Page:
DIMENSIONS: 23 x 11 x 7 feet
LOCATION: Mid-America Center, west arena entrance
DIMENSIONS: 15.5 x 7 x 8 feet
LOCATION: South 24th Street & Mid-American Drive, adjacent to Interstate 80
DIMENSIONS: 24 x 6 x 6 feet
LOCATION: Mid-America Center, convention center entrance
William King’s Statements about his work
Circus: “We’ve all seen it, one time or another — the two of us in perfect equilibrium, perfect understanding — BALANCE! And plenty of it!”
Interstate: “Major crossroads, right there, and here comes the most wonderful-looking roadster and just look who’s at the wheel! Wow!”
Sunrise: “That’s them: the original sod-busters! Doesn’t show how hard they’ve worked, or what awaits them. BUT — how about ‘indomitable’? Or just plain ‘AGRICULTURE’?”
“Aluminum and Steel”
by Hilton Kramer
Originally published in the catalog William King by Terry Dintenfass, Inc.
The sculptor who, like King, places his work in such close proximity to familiar experience is not absolved, however, from the obligation to create a formal language of his own. On the contrary. His success in drawing upon the commonplace grammar of gesture is wholly dependent on his gift for invention—a gift for creating sculptural forms that make us feel we are seeing this grammar of gesture as if for the first time, with new eyes, and experiencing the force of its emotion with a new response. And he can achieve this result only by bringing something new to the medium in which he works.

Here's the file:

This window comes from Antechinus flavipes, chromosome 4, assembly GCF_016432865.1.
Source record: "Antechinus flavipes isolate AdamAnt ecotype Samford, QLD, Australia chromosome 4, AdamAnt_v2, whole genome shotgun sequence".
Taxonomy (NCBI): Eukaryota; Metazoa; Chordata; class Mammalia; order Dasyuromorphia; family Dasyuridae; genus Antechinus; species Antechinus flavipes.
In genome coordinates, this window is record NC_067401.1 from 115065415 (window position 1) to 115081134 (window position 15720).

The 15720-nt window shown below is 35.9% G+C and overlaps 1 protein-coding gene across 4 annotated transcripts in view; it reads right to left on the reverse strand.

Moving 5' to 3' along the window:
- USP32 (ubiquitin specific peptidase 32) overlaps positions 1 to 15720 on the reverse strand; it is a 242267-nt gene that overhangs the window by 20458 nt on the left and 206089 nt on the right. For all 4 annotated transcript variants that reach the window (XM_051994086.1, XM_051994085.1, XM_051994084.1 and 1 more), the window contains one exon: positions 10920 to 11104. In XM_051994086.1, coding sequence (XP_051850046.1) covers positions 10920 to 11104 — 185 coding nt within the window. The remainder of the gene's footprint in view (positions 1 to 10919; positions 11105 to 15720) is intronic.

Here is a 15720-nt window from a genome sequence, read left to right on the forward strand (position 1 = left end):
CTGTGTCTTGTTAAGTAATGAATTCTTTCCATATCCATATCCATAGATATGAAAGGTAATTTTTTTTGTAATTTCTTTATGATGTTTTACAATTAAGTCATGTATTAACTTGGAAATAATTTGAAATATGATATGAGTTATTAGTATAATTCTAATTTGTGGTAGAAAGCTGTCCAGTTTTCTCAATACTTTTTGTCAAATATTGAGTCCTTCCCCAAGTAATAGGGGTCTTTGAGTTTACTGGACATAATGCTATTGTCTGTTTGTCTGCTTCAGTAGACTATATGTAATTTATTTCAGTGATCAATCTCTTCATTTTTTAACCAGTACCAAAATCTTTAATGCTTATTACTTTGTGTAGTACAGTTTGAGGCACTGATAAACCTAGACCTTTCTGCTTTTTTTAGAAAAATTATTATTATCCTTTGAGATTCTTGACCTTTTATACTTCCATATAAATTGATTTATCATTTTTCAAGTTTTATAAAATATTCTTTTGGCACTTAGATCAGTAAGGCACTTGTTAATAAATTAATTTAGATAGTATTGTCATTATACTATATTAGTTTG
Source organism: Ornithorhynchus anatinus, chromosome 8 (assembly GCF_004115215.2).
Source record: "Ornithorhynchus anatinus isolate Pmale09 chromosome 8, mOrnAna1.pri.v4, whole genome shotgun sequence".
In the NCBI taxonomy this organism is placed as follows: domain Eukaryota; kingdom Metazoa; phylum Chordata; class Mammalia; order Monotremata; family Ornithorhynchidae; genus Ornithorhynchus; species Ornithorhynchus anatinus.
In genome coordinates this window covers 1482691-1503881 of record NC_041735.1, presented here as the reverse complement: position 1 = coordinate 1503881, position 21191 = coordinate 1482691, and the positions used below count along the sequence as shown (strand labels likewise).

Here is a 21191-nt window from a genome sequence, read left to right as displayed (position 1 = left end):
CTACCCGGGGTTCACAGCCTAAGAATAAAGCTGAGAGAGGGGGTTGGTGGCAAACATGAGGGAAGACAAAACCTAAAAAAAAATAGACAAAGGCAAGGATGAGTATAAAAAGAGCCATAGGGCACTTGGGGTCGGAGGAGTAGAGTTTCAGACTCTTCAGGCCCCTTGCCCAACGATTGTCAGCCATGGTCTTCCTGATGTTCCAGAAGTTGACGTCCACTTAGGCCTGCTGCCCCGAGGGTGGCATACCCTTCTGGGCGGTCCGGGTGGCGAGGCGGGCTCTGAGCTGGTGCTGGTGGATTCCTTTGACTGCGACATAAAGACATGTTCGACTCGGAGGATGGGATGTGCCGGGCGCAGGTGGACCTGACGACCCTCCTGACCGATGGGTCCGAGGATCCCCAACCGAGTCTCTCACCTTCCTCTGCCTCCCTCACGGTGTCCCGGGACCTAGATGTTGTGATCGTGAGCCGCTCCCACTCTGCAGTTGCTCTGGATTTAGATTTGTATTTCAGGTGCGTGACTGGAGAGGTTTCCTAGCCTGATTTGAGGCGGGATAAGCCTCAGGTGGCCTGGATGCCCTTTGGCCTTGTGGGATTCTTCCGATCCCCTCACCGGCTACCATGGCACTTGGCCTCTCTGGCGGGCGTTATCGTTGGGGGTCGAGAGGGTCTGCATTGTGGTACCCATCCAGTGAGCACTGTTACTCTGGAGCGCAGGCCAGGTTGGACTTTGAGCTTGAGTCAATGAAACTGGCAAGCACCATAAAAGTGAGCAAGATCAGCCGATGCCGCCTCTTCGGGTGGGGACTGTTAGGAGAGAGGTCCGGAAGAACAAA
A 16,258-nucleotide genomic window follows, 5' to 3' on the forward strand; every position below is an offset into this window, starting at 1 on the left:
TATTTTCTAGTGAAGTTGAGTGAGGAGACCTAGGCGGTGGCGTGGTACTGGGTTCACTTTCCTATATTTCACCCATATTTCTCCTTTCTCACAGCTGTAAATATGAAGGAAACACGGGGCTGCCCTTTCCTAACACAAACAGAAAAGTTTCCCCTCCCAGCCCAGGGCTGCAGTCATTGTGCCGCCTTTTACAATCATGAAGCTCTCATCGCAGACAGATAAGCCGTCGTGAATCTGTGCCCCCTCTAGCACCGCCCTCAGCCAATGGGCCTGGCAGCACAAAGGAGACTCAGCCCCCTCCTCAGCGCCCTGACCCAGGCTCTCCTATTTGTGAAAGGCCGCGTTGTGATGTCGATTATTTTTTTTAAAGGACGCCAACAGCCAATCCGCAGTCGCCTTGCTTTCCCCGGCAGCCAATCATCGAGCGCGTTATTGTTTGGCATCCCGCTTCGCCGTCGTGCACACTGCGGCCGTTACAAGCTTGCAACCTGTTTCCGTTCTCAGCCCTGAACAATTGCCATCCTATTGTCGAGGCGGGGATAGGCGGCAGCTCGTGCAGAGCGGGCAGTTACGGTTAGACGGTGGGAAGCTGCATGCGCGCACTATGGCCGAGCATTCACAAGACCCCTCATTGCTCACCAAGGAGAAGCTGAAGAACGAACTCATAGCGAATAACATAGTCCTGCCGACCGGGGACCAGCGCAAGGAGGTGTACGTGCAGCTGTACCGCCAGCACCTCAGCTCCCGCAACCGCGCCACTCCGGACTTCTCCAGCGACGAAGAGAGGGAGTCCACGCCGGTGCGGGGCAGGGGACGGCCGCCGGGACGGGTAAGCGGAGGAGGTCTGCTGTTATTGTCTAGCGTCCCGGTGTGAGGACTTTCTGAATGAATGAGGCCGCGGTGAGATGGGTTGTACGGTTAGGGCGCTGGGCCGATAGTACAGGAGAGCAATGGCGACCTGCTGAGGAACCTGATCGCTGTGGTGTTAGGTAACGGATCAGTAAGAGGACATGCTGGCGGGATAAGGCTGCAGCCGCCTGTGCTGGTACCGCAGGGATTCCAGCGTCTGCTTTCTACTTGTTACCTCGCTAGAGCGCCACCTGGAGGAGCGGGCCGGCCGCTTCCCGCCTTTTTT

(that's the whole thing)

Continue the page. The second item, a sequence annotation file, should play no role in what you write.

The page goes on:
This, I think, is what King has succeeded in doing since he began to produce his large, open-air aluminum sculptures in the late sixties. He has always had a shrewd—and sometimes surprising—eye for judging the exact expressive weight of each material or technique he employs, and it has served him well in this new enterprise. For in carrying his sculpture into an open-air scale and ambiance, he resisted the usual temptation to make it heavier and more ponderous. The use of bronze, with its traditional associations of the monumental, would clearly have been a disaster. As it turned out, an essential lightness and delicacy was preserved and strengthened. These sculptures have a large, robust, outdoor reach, and yet the easy sociability of King’s style—and its marvelous good humor—are beautifully sustained at this new scale.
William King was born in Jacksonville, Florida, in 1925, and grew up in Coconut Grove, Miami. He was a member of the American Academy of Arts and Letters and was President of the National Academy of Design between 1994 and 1998. King died on March 4, 2015, at the age of 90.
King’s earliest one-person shows were with the Alan Gallery, New York, beginning in 1954. The majority of his subsequent New York exhibitions were with the Terry Dintenfass Gallery. In 2007, King was honored by the International Sculpture Center with the ISC Lifetime Achievement Award.